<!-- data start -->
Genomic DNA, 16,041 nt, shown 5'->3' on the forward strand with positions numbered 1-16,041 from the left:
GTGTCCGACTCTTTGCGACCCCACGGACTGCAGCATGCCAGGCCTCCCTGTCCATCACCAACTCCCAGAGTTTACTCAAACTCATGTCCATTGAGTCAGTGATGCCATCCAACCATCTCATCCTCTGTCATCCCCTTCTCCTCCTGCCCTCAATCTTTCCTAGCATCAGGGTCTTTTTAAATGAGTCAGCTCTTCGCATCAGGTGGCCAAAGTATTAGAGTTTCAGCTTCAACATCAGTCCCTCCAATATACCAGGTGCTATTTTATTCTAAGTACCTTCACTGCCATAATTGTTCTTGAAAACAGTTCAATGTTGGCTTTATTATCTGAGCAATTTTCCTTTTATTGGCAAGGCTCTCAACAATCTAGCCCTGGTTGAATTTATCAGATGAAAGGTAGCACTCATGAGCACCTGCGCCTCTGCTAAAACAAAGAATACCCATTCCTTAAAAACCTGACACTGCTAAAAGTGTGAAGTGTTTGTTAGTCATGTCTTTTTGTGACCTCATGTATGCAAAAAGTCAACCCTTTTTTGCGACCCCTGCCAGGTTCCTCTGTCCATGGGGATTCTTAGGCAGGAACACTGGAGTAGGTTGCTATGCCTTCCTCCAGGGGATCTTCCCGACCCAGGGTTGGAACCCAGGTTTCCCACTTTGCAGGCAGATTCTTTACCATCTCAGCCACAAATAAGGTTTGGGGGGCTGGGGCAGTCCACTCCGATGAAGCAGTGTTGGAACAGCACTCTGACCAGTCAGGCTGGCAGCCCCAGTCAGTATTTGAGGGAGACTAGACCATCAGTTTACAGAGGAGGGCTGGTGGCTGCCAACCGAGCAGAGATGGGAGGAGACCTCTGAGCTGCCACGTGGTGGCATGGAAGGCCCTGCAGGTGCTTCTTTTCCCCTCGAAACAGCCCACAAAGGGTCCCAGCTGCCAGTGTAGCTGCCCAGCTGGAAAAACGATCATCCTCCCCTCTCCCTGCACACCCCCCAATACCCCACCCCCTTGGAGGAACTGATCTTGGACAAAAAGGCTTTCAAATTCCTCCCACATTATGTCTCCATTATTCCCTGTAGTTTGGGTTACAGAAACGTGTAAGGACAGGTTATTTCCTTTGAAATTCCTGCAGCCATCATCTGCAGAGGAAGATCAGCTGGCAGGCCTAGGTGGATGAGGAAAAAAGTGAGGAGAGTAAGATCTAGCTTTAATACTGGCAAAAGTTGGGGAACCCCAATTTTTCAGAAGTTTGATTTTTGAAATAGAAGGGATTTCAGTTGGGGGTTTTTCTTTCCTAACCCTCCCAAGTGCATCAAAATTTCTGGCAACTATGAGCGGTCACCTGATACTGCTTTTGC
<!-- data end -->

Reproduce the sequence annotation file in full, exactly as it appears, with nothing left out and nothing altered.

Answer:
Genomic DNA, 16,041 nt, shown 5'->3' on the forward strand with positions numbered 1-16,041 from the left:
GTGTCCGACTCTTTGCGACCCCACGGACTGCAGCATGCCAGGCCTCCCTGTCCATCACCAACTCCCAGAGTTTACTCAAACTCATGTCCATTGAGTCAGTGATGCCATCCAACCATCTCATCCTCTGTCATCCCCTTCTCCTCCTGCCCTCAATCTTTCCTAGCATCAGGGTCTTTTTAAATGAGTCAGCTCTTCGCATCAGGTGGCCAAAGTATTAGAGTTTCAGCTTCAACATCAGTCCCTCCAATATACCAGGTGCTATTTTATTCTAAGTACCTTCACTGCCATAATTGTTCTTGAAAACAGTTCAATGTTGGCTTTATTATCTGAGCAATTTTCCTTTTATTGGCAAGGCTCTCAACAATCTAGCCCTGGTTGAATTTATCAGATGAAAGGTAGCACTCATGAGCACCTGCGCCTCTGCTAAAACAAAGAATACCCATTCCTTAAAAACCTGACACTGCTAAAAGTGTGAAGTGTTTGTTAGTCATGTCTTTTTGTGACCTCATGTATGCAAAAAGTCAACCCTTTTTTGCGACCCCTGCCAGGTTCCTCTGTCCATGGGGATTCTTAGGCAGGAACACTGGAGTAGGTTGCTATGCCTTCCTCCAGGGGATCTTCCCGACCCAGGGTTGGAACCCAGGTTTCCCACTTTGCAGGCAGATTCTTTACCATCTCAGCCACAAATAAGGTTTGGGGGGCTGGGGCAGTCCACTCCGATGAAGCAGTGTTGGAACAGCACTCTGACCAGTCAGGCTGGCAGCCCCAGTCAGTATTTGAGGGAGACTAGACCATCAGTTTACAGAGGAGGGCTGGTGGCTGCCAACCGAGCAGAGATGGGAGGAGACCTCTGAGCTGCCACGTGGTGGCATGGAAGGCCCTGCAGGTGCTTCTTTTCCCCTCGAAACAGCCCACAAAGGGTCCCAGCTGCCAGTGTAGCTGCCCAGCTGGAAAAACGATCATCCTCCCCTCTCCCTGCACACCCCCCAATACCCCACCCCCTTGGAGGAACTGATCTTGGACAAAAAGGCTTTCAAATTCCTCCCACATTATGTCTCCATTATTCCCTGTAGTTTGGGTTACAGAAACGTGTAAGGACAGGTTATTTCCTTTGAAATTCCTGCAGCCATCATCTGCAGAGGAAGATCAGCTGGCAGGCCTAGGTGGATGAGGAAAAAAGTGAGGAGAGTAAGATCTAGCTTTAATACTGGCAAAAGTTGGGGAACCCCAATTTTTCAGAAGTTTGATTTTTGAAATAGAAGGGATTTCAGTTGGGGGTTTTTCTTTCCTAACCCTCCCAAGTGCATCAAAATTTCTGGCAACTATGAGCGGTCACCTGATACTGCTTTTGC